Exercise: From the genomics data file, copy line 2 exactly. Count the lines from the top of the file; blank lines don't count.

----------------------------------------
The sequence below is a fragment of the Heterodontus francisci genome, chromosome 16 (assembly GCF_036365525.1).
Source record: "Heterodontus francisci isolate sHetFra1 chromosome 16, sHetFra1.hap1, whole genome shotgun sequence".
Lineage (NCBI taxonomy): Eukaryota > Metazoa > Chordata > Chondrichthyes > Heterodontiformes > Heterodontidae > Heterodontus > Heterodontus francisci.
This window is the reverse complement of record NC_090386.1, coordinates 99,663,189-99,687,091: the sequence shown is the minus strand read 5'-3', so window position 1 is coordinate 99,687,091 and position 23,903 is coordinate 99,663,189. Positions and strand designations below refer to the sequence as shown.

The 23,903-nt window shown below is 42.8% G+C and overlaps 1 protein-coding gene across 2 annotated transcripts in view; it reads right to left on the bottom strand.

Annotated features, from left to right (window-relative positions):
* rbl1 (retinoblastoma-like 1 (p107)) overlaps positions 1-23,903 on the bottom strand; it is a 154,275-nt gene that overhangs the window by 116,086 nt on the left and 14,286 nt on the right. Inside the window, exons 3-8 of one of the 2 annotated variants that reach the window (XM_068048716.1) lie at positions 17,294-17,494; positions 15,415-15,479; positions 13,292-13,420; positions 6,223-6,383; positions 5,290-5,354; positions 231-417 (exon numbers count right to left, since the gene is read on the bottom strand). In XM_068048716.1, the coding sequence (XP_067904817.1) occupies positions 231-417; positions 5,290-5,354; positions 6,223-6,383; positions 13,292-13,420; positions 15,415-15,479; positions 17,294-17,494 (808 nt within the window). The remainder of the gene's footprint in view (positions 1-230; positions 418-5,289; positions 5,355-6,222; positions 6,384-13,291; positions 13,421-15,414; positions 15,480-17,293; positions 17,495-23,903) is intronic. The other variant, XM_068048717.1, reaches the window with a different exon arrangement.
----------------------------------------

Source record: "Heterodontus francisci isolate sHetFra1 chromosome 16, sHetFra1.hap1, whole genome shotgun sequence".